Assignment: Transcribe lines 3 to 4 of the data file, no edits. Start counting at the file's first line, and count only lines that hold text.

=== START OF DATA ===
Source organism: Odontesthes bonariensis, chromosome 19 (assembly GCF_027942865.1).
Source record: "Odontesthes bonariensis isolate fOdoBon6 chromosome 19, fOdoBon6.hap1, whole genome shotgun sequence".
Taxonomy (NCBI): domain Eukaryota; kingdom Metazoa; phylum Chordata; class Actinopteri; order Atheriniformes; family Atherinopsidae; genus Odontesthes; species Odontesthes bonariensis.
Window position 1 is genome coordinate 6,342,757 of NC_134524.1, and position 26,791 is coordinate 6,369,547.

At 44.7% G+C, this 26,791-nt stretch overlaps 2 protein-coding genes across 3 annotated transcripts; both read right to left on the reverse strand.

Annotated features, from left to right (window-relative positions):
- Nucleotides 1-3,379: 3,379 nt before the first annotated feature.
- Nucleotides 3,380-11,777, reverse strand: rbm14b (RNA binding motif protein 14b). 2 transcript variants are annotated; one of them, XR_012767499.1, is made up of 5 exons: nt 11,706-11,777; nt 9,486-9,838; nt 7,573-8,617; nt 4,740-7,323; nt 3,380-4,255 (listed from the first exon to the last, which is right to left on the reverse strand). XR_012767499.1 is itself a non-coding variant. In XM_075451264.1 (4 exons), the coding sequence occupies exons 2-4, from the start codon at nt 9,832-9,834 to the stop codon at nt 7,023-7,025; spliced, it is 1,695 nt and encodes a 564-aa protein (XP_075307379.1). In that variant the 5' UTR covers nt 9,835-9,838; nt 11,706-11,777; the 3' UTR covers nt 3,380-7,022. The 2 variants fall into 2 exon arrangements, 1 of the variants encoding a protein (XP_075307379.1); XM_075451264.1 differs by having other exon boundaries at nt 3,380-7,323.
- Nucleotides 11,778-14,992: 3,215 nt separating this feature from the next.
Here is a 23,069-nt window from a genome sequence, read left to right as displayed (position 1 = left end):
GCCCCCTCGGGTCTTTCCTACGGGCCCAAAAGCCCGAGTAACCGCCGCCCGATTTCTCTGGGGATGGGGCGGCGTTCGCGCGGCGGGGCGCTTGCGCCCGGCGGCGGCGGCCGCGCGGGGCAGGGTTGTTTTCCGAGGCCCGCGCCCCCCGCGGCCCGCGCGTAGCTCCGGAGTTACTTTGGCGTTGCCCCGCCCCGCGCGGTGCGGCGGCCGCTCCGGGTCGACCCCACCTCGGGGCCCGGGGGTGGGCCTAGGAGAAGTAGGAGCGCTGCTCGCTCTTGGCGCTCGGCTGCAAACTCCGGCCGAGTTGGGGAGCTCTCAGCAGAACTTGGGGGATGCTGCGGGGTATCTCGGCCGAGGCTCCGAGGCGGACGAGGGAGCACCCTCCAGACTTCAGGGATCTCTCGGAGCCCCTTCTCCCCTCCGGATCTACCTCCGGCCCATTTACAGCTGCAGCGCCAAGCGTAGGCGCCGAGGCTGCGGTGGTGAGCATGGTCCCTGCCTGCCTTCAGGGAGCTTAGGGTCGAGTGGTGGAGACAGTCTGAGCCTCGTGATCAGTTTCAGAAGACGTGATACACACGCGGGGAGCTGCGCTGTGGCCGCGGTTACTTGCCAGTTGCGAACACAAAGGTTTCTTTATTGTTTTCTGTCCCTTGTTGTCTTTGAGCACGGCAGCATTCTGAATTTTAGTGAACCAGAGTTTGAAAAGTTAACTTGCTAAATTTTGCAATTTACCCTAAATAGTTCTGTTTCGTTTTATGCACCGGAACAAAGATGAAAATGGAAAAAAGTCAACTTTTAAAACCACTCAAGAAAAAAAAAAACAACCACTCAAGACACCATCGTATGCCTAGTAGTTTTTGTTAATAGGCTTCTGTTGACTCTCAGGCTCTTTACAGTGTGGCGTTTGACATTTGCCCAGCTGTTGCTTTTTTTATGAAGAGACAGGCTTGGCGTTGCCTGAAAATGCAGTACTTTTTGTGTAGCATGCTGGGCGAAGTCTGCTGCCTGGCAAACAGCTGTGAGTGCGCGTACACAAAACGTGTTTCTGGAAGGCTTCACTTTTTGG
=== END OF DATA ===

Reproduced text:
Taxonomy (NCBI): domain Eukaryota; kingdom Metazoa; phylum Chordata; class Actinopteri; order Atheriniformes; family Atherinopsidae; genus Odontesthes; species Odontesthes bonariensis.
Window position 1 is genome coordinate 6,342,757 of NC_134524.1, and position 26,791 is coordinate 6,369,547.